the populace of Dayton was moved into the NCR plant.
Tom Watson and his wife and her sister were in New York where they
had gone shopping for clothes – obviously for the women as Tom was about
to be provided with free clothing. This
was fortunate as he, in New York, and Patterson, in Dayton, were able to
organize a relief train which was the last one to get through the flood.
THEY SAVED THE POPULACE OF DAYTON.
After the above incident, no Ohio judge was going to enforce their
jail sentences and Paterson and Watson were pardoned.
However, soon thereafter, Patterson fired his son-in-law for not
being the “fall guy” during their recent misadventure and providing
his father-in-law with what, in current parlance, we call “believable
Tom then found his way to the Card-Tabulating-Recording Company
(C-T-R), the company that I mentioned earlier, which had been founded by
Flint and Fairchild. Flint
wanted to hire him as VP of Marketing but Fairchild, who was the Chairman
of the Board, was opposed to hiring a character with such a nefarious
reached a compromise – Tom could be hired, but only for an obscure
position with little authority.
This obscure assignment, which lasted until Fairchild died ten
years later, provided Tom with ample time to contemplate his past sins and
to develop a scheme to prevent the future from repeating the past.
no one could acquire ownership of IBM equipment, he would never have to
face a secondary market.
devised what he called a “Machine Service Agreement” which provided
service on a listed number of machines which machines were included in the
agreement bundled the maintenance and hardware into one monthly equipment service –not equipment rental – charge,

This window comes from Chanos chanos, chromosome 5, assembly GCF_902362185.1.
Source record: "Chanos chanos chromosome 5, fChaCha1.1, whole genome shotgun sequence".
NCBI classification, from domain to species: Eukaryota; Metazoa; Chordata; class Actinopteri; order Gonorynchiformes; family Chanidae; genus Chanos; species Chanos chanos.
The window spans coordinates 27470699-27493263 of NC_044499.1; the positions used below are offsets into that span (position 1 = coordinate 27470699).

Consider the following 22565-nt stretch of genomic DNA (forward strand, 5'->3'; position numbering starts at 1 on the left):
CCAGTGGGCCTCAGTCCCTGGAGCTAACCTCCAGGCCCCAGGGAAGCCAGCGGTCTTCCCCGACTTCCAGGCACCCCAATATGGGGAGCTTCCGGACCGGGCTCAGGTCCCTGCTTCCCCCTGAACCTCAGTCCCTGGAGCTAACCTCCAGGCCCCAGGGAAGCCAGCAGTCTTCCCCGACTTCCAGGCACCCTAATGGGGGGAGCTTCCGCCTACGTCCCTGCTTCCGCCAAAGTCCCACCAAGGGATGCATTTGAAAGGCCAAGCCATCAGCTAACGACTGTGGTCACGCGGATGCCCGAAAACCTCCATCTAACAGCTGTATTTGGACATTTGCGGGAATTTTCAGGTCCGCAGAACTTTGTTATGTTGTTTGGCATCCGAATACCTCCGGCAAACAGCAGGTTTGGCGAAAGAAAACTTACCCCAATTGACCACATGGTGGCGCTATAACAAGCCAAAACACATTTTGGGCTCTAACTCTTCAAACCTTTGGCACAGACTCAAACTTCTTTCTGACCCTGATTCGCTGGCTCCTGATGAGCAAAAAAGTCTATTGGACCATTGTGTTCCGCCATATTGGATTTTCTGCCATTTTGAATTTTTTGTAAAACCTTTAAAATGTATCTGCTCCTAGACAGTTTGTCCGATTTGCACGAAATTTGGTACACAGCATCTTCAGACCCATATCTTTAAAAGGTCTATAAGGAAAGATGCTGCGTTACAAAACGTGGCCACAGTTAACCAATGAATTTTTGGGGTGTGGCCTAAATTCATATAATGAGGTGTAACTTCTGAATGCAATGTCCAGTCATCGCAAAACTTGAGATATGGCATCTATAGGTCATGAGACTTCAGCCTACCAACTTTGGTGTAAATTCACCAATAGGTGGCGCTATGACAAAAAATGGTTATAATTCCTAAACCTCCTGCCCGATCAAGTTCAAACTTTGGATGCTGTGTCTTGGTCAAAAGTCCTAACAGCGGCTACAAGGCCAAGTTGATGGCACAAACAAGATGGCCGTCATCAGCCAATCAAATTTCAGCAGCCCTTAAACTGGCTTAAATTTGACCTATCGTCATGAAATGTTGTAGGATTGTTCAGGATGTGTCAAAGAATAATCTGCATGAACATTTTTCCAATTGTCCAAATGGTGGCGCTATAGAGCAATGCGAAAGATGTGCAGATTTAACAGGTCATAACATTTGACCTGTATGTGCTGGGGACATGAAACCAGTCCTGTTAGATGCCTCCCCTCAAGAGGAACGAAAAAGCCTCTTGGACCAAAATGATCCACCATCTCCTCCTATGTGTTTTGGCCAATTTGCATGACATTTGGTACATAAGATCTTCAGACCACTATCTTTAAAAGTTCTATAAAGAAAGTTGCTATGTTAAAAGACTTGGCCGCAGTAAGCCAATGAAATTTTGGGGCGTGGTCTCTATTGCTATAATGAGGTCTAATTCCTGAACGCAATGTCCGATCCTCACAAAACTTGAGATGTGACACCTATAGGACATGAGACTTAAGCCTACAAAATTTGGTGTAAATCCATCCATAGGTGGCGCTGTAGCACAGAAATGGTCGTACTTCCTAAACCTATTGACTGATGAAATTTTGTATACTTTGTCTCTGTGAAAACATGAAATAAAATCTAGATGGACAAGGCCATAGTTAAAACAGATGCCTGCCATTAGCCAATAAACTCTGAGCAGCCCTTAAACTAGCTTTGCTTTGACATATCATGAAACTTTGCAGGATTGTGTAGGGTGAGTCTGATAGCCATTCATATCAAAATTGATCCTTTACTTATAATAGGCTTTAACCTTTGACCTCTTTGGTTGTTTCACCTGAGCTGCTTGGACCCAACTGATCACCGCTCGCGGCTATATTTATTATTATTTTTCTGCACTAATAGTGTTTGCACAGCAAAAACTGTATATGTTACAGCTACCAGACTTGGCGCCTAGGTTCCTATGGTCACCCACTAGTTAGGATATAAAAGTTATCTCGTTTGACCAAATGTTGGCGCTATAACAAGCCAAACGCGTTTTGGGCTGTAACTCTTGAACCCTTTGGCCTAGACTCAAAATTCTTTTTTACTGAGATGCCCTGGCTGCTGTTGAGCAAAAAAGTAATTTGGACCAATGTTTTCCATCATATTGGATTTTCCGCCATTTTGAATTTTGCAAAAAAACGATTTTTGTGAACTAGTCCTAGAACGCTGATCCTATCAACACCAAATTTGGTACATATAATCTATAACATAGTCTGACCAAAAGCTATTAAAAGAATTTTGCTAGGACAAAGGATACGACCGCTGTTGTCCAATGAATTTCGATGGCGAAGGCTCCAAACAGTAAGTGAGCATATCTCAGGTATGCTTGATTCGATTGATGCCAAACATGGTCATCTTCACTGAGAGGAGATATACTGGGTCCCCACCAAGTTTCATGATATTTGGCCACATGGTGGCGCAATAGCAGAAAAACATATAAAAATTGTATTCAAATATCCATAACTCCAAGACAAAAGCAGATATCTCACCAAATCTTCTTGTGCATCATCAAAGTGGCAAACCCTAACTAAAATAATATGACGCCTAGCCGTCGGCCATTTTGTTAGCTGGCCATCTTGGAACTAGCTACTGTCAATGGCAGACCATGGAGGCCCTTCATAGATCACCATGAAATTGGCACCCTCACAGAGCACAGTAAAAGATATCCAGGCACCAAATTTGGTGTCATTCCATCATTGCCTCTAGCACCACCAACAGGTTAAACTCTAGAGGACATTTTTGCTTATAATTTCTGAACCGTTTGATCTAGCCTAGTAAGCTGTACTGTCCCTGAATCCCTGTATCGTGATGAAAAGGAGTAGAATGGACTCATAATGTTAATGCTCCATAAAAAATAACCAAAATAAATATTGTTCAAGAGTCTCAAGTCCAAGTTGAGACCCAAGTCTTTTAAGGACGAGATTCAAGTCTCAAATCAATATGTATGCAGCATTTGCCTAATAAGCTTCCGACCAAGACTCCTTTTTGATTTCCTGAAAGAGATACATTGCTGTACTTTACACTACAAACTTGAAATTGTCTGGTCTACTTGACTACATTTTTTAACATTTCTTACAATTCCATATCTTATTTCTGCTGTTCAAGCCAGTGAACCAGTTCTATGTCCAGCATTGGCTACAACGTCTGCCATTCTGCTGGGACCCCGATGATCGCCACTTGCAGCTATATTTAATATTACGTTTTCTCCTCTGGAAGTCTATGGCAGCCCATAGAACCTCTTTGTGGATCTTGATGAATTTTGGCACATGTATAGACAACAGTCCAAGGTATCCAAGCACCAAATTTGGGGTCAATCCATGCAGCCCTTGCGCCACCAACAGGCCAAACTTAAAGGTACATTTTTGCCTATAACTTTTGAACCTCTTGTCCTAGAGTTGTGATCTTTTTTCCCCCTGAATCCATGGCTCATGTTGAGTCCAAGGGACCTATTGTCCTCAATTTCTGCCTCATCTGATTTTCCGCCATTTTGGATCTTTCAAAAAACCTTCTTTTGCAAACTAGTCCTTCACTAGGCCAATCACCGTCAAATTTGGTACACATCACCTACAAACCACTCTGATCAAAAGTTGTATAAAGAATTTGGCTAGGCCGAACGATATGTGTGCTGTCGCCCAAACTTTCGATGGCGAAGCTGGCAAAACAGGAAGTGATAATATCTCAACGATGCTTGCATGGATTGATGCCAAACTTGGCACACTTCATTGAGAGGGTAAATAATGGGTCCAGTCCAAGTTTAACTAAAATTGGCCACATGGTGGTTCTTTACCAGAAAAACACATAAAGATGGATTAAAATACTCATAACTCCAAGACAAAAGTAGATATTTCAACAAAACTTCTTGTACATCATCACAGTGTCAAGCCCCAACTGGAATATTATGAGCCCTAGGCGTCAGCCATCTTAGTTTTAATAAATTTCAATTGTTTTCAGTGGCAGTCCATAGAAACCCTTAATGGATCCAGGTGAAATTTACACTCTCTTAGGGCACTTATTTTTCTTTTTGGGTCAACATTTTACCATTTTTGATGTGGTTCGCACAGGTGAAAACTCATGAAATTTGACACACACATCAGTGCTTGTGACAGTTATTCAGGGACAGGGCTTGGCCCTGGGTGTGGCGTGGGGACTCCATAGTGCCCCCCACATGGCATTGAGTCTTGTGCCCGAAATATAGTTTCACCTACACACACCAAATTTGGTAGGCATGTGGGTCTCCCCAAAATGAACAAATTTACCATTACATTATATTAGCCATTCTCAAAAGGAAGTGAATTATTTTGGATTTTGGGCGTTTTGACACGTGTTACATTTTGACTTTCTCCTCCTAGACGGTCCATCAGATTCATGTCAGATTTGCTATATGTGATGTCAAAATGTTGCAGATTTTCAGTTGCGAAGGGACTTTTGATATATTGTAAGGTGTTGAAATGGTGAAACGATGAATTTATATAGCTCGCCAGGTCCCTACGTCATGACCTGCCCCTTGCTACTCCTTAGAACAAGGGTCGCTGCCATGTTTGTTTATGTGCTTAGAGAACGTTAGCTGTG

and without an option to purchase.
He wanted to avoid any possible implication that the customer was
acquiring the equipment or accumulating any interest therein. He also
provided the personnel to operate the equipment (for after all he owned it
and reserved the right to determine who could operate it) – who were put
on the customer’s payroll – but beholden to IBM for their future
worst fears were later realized when “purchase options”, mandated by
the Justice Department, were exercised by “third parties” to acquire
ownership of IBM equipment and an extremely active secondary market
after 10 years he became President of C-T-R, he changed the name of the
company to the International Business Machine Corporation (IBM).
It is my thesis that it was this Machine Service Agreement which
created the data processing industry.
I maintain that the customers (for other than engineering or
scientific applications) would never have been able to justify the
“purchase” of these very expensive machines and that the “computer
data processing” industry would not have developed! Witness the relatively small process computer industry,
which being “one of a kind” systems could not be rented: - few of them
were sold even though their benefits were much more easily quantified.
Gerald Philippi in the late 1950’s, when he was GE’s
Comptroller, advised GE’s Managers of Finance to place computers on